Lapse in judgment costs Flyers

STEVE SIMMONS, QMI Agency

, Last Updated: 11:40 PM ET

CHICAGO - Peter Laviolette ought to know better.

But a momentary lapse in judgment, if that’s what it was, has the Chicago Blackhawks well on their way to their first Stanley Cup in 49 years and Laviolette’s Philadelphia Flyers in a terrible position to come back and win this best of seven series.

Sometimes the difference in a championship that can be that minute. One bad change. One bad matchup. One lapse in thinking.

One misinterpretation.

All playoffs long, Laviolette has gone out of his way to shelter his fifth and sixth defenceman, playing them little, keeping them away from the best players on the team Philadelphia was beating. But one shift late in the second period Monday night, one dubious decision could well turn out to be the determination that changes the Stanley Cup final from tight as can be to one-sided, proved costly for the Flyers.

Laviolette stumbles

It all went back to the final three minutes of the second period of Game 2, which was the complete opposite of Game 1.

In Game 1, there were 10 goals scored in the first two periods. It looked, until the Laviolette stumble, that the first two periods Monday could go without any scoring.

But for reasons the coach will have to explain, because he had the ability to make a line change, he left his last two defencemen, Oskars Bartulis and Lukas Krajicek, on the ice against the line of Marian Hossa, Patrick Sharp and Troy Brouwer.

And suddenly, a Stanley Cup final that was very much in doubt doesn’t seem to be in doubt anymore. It wasn’t an icing call. It was a puck frozen by goaltender Michael Leighton — and then a mismatch no big time coach should ever face.

Two of the best Hawk forwards against the two worst Chicago defenceman.

One nothing Blackhawks, which ended up 2-1 on the night. Two nothing in the series for the Hawks. Can you say Stanley Cup champions?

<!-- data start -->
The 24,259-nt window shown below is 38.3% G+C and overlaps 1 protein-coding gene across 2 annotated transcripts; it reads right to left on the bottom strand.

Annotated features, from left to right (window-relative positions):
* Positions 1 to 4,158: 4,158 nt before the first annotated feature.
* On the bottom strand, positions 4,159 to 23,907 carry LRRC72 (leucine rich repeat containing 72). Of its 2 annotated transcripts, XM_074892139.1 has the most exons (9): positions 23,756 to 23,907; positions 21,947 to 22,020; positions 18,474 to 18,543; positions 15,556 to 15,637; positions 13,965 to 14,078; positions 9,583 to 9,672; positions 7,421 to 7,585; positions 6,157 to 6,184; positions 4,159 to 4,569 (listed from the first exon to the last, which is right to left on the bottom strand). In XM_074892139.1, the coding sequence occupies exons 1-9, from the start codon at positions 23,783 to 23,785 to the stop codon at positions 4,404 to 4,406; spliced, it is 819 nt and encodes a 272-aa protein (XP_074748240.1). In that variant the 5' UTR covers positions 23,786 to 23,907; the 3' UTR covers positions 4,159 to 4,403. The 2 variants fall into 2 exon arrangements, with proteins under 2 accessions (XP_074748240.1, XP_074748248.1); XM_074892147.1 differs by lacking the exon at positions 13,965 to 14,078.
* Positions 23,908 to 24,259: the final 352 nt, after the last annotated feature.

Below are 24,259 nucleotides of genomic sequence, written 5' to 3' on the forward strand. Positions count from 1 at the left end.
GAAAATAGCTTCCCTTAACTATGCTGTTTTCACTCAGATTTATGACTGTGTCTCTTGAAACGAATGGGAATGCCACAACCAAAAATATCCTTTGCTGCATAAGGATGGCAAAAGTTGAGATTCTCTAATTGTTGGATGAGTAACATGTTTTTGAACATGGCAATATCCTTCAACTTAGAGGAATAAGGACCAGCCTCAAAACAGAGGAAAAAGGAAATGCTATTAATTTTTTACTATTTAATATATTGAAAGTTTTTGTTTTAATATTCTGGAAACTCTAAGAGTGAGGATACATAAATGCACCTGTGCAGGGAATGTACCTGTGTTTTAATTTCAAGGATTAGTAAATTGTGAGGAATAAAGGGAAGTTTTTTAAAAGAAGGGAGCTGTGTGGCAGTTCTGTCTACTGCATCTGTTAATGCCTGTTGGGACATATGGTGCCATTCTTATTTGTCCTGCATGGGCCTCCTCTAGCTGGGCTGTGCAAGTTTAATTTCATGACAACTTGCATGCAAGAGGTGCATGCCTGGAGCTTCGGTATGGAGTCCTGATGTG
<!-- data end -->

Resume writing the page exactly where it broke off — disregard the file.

On the first goal Monday night — a huge goal in a tight conservative game — the Chicago line dominated Laviolette’s mismatched Flyers’ defence. Troy Bouwer secured the puck deep in the Blackhawks zone, fed a pass to a wide open Sharp, whose shot was stopped by Leighton.

But at the goal crease, Krajicek couldn’t physically handle Hossa, who beat him for a rebound and fired the puck past Leighton, who had little chance.

The goal — after Philadelphia had numerous chances to go ahead and sometimes overpassed the puck rather than shot on Antti Niemi — absolutely unhinged Laviolette’s team and apparently Leighton.

Twenty-eight seconds after Laviolette’s brain cramp, Leighton got caught napping himself. The aptly named Ben Eager, hardly a goal scorer of any significance, came over the blue line with speed and from way too far out, and nowhere near goal scoring territory, Eager’s high wrist shot eluded Leighton.

That made it 2-0 in the game, about to be 2-0 in the series.

What made the Laviolette coaching gaffe so surprising was how well he has protected his fifth and sixth defenceman throughout the playoffs. In Game 1, Ryan Parent played one shift, all of 41 seconds, was scored on, and never played again.

Benched

Last night, Parent was benched in favour of Bartulis, who was playing just his third game of the playoffs and hasn’t made an appearance since Game 2 against the New Jersey Devils, a loss in the first round.

If you sit out a guy for two straight rounds behind defenceman you don’t trust, you can’t play them against a big time line. Especially because Game 2 was the complete reversal of

Game 1: In Game 1, it was last shot wins. In Game 2, it was first goal has an excellent chance of being the winner.

Philadelphia was playing almost a perfect road game, having quieted the crowd, kept the Blackhawks at bay. The Flyers had a chance to win Game 1, had a chance to win Game 2. Game 1, they lost on their own.

They got help in Game 2: Their coach made a decision he already regrets.


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